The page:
Or not. Some people get into that pitch-and-replace groove, and it becomes the natural thing to do. But that is an expensive way to live. For those of us who try to keep a lid on our expenses for whatever reason (to live on one income, to survive on a modest income, to be a good steward), it is not even an option.

But there is another option, one that allows us to be good stewards of what we are given. If we learn to recognize quality in the items we buy, we can slow the rate of speed at which we fill the landfills. We can give things we no longer need to others for their use. We can make our money last longer because we won’t need to replace things so often.

What is this option? It’s the recognition of and insistence on quality. Once you educate yourself about quality, you can make wise decisions and not have to replace things so often, thus keeping down expenses while increasing your satisfaction with what you have.

That’s the practical advantage of quality. But there’s another advantage, one that can’t be measured, and that’s the pleasure that something of high quality can give us. The aesthetic value of a beautifully made set of oak bookshelves cannot be measured in mere dollars, and can’t be replicated by an assemble-it-yourself fiberboard set of bookshelves. The set of oak bookshelves will look better and hold together much longer, so that not only will you not have to replace it, but you’ll be able to hand it down to your children.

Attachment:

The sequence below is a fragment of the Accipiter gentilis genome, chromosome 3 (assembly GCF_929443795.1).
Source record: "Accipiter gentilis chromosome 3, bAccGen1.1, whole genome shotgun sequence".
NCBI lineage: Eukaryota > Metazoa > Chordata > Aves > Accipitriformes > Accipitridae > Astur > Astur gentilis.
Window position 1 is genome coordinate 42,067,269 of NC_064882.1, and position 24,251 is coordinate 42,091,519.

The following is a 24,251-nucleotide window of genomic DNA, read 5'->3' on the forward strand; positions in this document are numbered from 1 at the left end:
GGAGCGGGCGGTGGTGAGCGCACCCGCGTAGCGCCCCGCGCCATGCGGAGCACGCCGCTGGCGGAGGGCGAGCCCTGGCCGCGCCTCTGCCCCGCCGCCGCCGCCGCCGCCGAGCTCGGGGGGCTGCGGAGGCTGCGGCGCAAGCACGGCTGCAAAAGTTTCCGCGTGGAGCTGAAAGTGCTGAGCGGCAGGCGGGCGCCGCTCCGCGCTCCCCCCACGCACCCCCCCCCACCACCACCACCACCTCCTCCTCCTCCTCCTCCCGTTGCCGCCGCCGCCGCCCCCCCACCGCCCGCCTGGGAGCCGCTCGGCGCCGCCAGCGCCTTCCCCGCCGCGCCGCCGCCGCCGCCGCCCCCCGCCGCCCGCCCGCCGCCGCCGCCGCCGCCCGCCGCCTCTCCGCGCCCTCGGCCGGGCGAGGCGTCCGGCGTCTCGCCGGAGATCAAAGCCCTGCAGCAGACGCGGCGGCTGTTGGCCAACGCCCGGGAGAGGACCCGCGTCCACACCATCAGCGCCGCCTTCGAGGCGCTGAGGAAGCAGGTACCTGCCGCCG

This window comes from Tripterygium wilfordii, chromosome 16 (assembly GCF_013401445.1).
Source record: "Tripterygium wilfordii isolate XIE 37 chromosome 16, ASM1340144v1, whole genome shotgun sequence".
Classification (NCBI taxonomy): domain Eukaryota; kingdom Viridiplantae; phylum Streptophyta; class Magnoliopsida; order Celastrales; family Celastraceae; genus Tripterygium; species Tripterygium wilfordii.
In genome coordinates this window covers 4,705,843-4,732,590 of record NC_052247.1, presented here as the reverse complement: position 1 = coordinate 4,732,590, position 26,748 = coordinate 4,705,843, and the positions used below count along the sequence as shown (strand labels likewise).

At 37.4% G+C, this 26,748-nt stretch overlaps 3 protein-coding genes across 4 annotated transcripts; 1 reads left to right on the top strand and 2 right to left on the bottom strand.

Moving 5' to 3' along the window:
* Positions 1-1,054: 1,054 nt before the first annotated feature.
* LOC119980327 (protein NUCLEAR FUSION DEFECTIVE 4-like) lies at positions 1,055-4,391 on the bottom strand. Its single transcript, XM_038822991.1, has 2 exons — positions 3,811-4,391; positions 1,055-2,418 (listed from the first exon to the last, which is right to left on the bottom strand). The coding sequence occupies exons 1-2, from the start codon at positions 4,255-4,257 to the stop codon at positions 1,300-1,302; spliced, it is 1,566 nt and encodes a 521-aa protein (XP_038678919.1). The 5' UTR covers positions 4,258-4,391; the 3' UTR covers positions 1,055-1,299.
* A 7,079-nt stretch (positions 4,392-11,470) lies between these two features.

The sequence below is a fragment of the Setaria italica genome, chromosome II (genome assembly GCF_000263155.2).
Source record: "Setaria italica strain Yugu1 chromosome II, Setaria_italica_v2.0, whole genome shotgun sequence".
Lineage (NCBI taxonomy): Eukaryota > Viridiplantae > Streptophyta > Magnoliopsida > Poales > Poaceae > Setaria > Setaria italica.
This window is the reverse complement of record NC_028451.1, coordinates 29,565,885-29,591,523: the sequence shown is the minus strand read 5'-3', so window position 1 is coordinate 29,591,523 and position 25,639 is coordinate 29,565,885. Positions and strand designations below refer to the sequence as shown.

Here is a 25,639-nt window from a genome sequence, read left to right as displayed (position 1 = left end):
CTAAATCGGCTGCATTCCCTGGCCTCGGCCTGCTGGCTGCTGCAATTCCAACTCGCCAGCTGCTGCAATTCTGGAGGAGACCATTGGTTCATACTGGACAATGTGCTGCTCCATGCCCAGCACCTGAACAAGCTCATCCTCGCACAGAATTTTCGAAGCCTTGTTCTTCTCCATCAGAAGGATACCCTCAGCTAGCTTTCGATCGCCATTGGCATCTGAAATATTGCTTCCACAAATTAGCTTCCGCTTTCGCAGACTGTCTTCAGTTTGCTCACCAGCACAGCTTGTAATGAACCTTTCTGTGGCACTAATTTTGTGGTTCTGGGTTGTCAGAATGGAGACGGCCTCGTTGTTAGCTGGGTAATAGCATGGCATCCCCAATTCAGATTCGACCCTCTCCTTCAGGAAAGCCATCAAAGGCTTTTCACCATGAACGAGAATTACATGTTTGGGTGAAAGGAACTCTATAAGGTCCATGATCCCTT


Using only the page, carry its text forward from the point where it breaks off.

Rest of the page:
Of course, in order to appreciate oak bookshelves (so said shelves don’t end up in the garage holding paint cans someday), our children should be taught to recognize and appreciate quality. That ability is becoming rarer these days, but it will be necessary for our children, because as we become more inundated by cheaply made goods from other countries, it is very likely there will be a backlash that will cause people to want quality goods again.

3 comments:

oratiomom said...

It is hard to teach children to look for quality in a culture that emphasizes the quick buck and I want more FOR less.

"Mom, let's get that one, it's cheaper..." It sounds like mom doesn't want to save money-she wants to buy the more expensive product. If Mom buys the cheap one-she'll have more money left in her pocket!

It is all about the short term when it comes to the kids today-yes, even mine. They want more now-not save later. Everything is NOW for my advantage. Who wants to think about tomorrow?

That is why I life your Life Prep book for Teens. It teaches about investing, quality and value! We are going over the food expense section with our daughter who has Special Needs and our son-who has NO concept of food budgeting, (hey, he's 15 what can I say!)

Teaching children and teens to recognize quality is hard, but you are right it must be done!

tootlepip said...

Thanks for the Great food for thought!

Tootles

Dana said...

It is so hard to find quality, though. Really...we have searched and searched for a good mop. It is insane. I don't know what it is about Swiffer that made something in me snap, but everything truly is moving toward being disposable.